So according to your logic if you own a duplex and you have children and all of the sudden your tenant starts receiving fan-mail from NAMBLA, you don't have a right to say "um, I don't think this is going to work out." Or if he tells you that he is the president of the "North American Society for the Elimination of Minorities," and that he is using the address that you share to support his legal and legitimate business. I guarantee that most people would do whatever they could to get these tenants out. And in my opinion they should be able to.
I think your examples here are reasons for eviction, not discrimination. There is a difference. Discrimination is because of skin color, sexual orientation, ethnicity, or some outward something that most often the person can’t change. There s reason for not renting to this individual, there is prejudice, and then there is discrimination.

I know of one landlord who refused to rent to single girls, not because there was something wrong with the girls, but because too often they had boy friends that got horsing around and destroyed things. But young men were responsible about the place they were renting, just not the place their girlfriends rented. The girls had no problem getting other places because most landlords preferred girls because they kept the place cleaner. So, no problem with his prejudice. But what if everyone felt that way? Rent for girls might end up twice as high as rent for boys. See, then it becomes discrimination and most landlords hurt everyone of that group.

My daughter is currently evicting her husband’s niece because of behavior. That is not discrimination, that is one individual. That is the difference between when it should be alright and when it is wrong and should be illegal.

Blashyrkh
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Re: church opposition to the Equality Act

Post by Blashyrkh » Fri May 17, 2019 4:03 am

alas wrote:
Thu May 16, 2019 8:47 am
Blashyrkh wrote:
Thu May 16, 2019 8:05 am
Lloyd Christmas wrote:
Wed May 15, 2019 12:13 am



Blashyrkh, you're very clearly not Black, or gay. I'm guessing you're not a racial minority? I'm also guessing you've been blessed by white privilege your whole life and don't have any close black relatives or friends. If you do, I would be interested if you have discussed your opinion with them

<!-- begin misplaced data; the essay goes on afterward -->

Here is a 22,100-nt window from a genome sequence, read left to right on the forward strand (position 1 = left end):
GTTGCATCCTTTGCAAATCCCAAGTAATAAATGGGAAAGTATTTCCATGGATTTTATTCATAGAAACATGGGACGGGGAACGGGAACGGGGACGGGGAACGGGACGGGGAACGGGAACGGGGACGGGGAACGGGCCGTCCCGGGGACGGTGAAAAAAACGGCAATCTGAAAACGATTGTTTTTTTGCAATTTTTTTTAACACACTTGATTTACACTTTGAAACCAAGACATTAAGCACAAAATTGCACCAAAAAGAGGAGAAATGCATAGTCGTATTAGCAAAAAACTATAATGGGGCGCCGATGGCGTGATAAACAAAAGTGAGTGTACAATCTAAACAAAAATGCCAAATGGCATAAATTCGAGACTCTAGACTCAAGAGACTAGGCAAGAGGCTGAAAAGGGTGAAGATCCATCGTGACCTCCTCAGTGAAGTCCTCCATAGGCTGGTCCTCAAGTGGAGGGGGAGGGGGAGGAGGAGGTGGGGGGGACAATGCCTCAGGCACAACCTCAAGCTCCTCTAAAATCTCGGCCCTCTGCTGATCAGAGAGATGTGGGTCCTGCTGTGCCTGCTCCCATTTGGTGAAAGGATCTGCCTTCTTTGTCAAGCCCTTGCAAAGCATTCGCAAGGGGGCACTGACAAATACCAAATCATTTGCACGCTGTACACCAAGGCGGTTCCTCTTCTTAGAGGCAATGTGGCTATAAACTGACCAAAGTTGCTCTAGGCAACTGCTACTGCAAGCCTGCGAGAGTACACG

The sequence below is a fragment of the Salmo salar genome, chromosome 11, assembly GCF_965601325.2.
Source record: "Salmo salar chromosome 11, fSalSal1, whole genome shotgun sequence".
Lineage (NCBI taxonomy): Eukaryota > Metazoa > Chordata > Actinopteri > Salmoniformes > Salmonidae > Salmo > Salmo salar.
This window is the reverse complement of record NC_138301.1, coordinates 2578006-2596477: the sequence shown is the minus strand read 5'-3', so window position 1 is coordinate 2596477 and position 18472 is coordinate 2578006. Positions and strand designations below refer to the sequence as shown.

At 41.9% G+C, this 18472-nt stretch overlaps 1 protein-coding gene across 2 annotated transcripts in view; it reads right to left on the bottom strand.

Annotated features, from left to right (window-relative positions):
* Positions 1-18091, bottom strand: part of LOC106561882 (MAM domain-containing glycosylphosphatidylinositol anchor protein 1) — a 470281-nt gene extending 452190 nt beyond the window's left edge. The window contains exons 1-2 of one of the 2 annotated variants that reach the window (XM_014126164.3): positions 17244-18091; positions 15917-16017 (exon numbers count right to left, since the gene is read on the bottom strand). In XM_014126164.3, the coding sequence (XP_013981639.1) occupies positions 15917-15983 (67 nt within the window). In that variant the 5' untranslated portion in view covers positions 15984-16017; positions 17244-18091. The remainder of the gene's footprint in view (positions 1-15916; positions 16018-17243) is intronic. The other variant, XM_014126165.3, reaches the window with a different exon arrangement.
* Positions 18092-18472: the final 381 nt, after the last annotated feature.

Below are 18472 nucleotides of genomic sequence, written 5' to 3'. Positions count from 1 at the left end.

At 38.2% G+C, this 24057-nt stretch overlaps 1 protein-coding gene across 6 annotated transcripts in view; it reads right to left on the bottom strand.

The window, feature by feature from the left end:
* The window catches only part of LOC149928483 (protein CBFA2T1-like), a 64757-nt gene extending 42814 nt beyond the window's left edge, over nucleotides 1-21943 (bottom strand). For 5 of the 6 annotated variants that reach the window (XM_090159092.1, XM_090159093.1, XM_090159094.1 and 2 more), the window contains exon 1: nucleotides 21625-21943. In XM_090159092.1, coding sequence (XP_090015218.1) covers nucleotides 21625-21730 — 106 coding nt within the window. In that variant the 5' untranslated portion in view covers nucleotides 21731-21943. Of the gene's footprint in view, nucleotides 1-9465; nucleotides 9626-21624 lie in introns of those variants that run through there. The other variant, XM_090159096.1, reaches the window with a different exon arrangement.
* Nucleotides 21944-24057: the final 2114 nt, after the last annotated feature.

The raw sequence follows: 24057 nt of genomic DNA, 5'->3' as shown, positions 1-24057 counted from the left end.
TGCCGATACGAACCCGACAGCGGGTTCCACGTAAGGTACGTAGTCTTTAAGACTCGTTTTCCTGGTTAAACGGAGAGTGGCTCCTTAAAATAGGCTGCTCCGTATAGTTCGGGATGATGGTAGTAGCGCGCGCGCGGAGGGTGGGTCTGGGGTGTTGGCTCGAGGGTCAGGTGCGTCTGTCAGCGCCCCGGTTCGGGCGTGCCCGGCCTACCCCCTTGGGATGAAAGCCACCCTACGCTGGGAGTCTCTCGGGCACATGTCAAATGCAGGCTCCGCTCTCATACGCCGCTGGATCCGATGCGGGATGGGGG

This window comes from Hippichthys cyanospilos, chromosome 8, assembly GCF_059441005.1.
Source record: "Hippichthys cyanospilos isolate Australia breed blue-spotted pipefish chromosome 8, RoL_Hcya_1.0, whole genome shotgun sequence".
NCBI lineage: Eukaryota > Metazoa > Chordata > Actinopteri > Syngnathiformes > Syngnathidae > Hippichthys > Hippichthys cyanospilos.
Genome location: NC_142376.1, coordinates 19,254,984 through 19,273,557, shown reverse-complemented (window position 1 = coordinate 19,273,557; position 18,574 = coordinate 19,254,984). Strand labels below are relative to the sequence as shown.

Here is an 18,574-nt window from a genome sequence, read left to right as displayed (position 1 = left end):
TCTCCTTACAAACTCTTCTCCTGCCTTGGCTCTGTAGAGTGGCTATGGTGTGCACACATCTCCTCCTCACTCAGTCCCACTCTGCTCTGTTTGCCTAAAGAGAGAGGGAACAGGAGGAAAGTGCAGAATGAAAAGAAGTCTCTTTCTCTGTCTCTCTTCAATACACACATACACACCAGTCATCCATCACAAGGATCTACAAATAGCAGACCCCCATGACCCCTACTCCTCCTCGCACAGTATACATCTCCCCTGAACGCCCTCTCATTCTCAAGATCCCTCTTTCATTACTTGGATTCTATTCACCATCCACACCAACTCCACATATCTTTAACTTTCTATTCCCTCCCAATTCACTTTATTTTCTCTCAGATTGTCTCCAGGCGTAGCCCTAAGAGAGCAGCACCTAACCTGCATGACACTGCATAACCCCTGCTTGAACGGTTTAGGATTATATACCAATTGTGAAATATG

Not buying it is spot on. I would do a little research on what life was like for black America with people practicing precisely what you describe in the 50s. Middle class blacks were unable to move to nice, suburban white neighborhoods because banks wouldn't give them loans, and owner's wouldn't rent to them. How is it just that one would be forced to live in high crime areas, with poor education options because you were born with a darker skin color?.

This talk of religious freedom is more about giving religious people legal means to discriminate against gays. Like not make a wedding cake, or cater or provide flowers. Is this comparable to the racial discrimination? I think there are some similarities. The primary difference is, most religious people think homosexuality is a choice, not that one is born that way. So religious people don't want to support the sin of homosexuality. Having some family members that are gay and grew up Mormon, I think you're born that way. At least some people. Some maybe have a predisposition but not fully homosexual. With racial discrimination, there's no question that's how you were born. And discrimination merely because of how you were born is wrong.
So according to your logic if you own a duplex and you have children and all of the sudden your tenant starts receiving fan-mail from NAMBLA, you don't have a right to say "um, I don't think this is going to work out." Or if he tells you that he is the president of the "North American Society for the Elimination of Minorities," and that he is using the address that you share to support his legal and legitimate business. I guarantee that most people would do whatever they could to get these tenants out. And in my opinion they should be able to.
I think your examples here are reasons for eviction, not discrimination. There is a difference. Discrimination is because of skin color, sexual orientation, ethnicity, or some outward something that most often the person can’t change. There s reason for not renting to this individual, there is prejudice, and then there is discrimination.

I know of one landlord who refused to rent to single girls, not because there was something wrong with the girls, but because too often they had boy friends that got horsing around and destroyed things. But young men were responsible about the place they were renting, just not the place their girlfriends rented. The girls had no problem getting other places because most landlords preferred girls because they kept the place cleaner. So, no problem with his prejudice. But what if everyone felt that way? Rent for girls might end up twice as high as rent for boys. See, then it becomes discrimination and most landlords hurt everyone of that group.

My daughter is currently evicting her husband’s niece because of behavior. That is not discrimination, that is one individual. That is the difference between when it should be alright and when it is wrong and should be illegal.
So you can evict someone even though they have never done anything illegal? You can evict someone simply for being a white supremacist? Or for their sexuality that you disapprove of? How is this any different than refusing to rent because of their ethnicity? It seems that you want to kick people out if they don't hold your values and yet demand that others rent to those whom they don't approve of.